Review by Sean Boelman
There are some films that are clearly made with the best of intentions yet come from such an inauthentic perspective that any positive benefit they would have is lost in a sea of misguidedness. Unfortunately, such is the case with Reinaldo Marcus Green’s sophomore feature Good Joe Bell, which shows that the talented filmmaker is more apt to tell gritty and personal stories rather than trite and crowd-pleasing ones.
Based on a true story, the movie follows a man who sets out on a walk across the country to educate youth about the dangers of bullying and promote a message of compassion. Joe Bell’s story was pretty newsworthy at the time it happened, and while a lot of viewers have probably already forgotten it, the fact that it’s been turned into something uplifting and inspirational is not making the most out of this story’s potential, but that’s the least of its issues.
Perhaps the biggest issue with the film is that it is heavily based in stereotypes. As the title implies, this is the story of Joe Bell, not his son Jadin, and Jadin’s coming out only serves as a device to stimulate growth in his father’s arc. Arguably more frustrating is that, after Jadin comes out, the only activities shown to suggest him embracing his identity are joining the cheerleading team and singing “Born This Way” by Lady Gaga.
Reid Miller gives a very solid performance as Jadin Bell, if only the script allowed him a more substantial part instead of focusing almost exclusively on his father. Mark Wahlberg has solid chemistry with Miller, but his performance feels very out-of-place. It’s too big in a movie that demands subtlety, and feels apologetic for Wahlberg’s past.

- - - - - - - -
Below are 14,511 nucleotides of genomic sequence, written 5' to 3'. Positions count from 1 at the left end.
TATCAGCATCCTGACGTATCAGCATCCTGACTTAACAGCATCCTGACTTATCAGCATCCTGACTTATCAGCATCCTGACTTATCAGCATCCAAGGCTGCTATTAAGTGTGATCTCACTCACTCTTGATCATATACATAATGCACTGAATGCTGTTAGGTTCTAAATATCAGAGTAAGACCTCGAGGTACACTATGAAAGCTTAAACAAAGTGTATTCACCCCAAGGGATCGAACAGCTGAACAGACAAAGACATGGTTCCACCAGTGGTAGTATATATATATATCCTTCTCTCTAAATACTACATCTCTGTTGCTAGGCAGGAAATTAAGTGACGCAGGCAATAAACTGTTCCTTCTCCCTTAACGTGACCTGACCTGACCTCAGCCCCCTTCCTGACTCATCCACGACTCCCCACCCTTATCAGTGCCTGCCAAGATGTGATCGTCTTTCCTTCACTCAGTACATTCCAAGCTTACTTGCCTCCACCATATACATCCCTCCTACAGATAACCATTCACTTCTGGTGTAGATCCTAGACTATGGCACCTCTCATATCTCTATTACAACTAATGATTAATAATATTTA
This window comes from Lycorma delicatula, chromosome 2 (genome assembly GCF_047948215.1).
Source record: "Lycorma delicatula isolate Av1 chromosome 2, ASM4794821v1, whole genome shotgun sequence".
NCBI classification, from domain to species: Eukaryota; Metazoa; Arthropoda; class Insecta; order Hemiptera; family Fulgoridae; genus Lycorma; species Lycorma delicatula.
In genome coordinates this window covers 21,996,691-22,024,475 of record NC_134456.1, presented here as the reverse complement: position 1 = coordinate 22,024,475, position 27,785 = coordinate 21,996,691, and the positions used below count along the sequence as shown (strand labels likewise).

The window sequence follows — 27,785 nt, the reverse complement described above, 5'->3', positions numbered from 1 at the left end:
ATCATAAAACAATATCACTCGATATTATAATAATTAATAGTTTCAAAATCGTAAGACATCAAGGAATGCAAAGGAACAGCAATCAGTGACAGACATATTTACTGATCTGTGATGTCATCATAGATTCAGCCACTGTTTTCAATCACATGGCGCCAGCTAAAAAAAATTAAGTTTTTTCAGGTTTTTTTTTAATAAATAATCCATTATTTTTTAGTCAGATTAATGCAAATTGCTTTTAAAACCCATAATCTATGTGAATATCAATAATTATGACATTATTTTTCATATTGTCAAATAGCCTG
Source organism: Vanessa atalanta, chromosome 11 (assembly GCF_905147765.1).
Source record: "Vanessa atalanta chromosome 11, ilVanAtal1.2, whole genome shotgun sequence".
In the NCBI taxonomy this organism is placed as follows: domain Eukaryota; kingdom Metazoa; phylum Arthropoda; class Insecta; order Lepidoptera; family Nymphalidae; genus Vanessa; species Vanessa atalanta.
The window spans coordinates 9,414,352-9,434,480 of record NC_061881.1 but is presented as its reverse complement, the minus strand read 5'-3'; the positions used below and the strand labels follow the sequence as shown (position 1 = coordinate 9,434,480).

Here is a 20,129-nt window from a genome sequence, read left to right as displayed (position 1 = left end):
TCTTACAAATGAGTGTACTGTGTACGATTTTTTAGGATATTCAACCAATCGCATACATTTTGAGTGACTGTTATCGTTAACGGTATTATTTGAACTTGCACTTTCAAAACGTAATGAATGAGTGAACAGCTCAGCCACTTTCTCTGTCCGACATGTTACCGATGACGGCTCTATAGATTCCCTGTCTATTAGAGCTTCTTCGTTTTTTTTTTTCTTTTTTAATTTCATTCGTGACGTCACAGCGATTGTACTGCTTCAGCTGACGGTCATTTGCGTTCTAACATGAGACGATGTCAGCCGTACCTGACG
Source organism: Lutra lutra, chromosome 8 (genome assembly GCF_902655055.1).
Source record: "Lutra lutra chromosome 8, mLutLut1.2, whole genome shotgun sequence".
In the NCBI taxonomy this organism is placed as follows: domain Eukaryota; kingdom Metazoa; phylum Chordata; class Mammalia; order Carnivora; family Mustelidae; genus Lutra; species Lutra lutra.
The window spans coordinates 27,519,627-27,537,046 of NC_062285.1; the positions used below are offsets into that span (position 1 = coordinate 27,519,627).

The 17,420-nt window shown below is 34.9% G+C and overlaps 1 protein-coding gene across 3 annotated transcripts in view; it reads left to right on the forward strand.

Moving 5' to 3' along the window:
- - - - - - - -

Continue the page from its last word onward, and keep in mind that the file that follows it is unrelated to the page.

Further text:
And then there are the cheesy moments that feel thrown in out of narrative obligation rather than to legitimately build the story. It’s a little shocking to think that these writers are Academy Award winners, because this script feels so conventional and inauthentic. Yes, it will satisfy those who are looking for nothing more than a good message and shallow ideas, but anyone looking for something of substance will be sorely disappointed.
The core message of the film is one of acceptance. We shouldn’t have to learn to accept anyone, but it’s the sad truth that some people somehow still need this education, and providing that was Joe Bell’s mission. That said, a redemption arc is simply not the most effective way of accomplishing his goals.
There are also some questionable artistic choices made in the movie, and this likely boils down to a disconnect between the writers’ intention and the director’s vision. It’s shot in a wide aspect ratio that is generally reserved for flashier pictures when this is clearly more intimate. The result is disorienting and distracting.
Good Joe Bell sounds like it has a lot of potential on paper, but unfortunately, it comes from a place that makes it mostly ineffective. Hopefully the obviously talented Reid Miller can recover his career from this supposed breakout, because it feels like something that could easily be a stain on his resumé.
Good Joe Bell screened as a part of the 2020 Toronto International Film Festival which runs September 10-19 and offers a blend of in-person and virtual (geoblocked to Canada) screenings.
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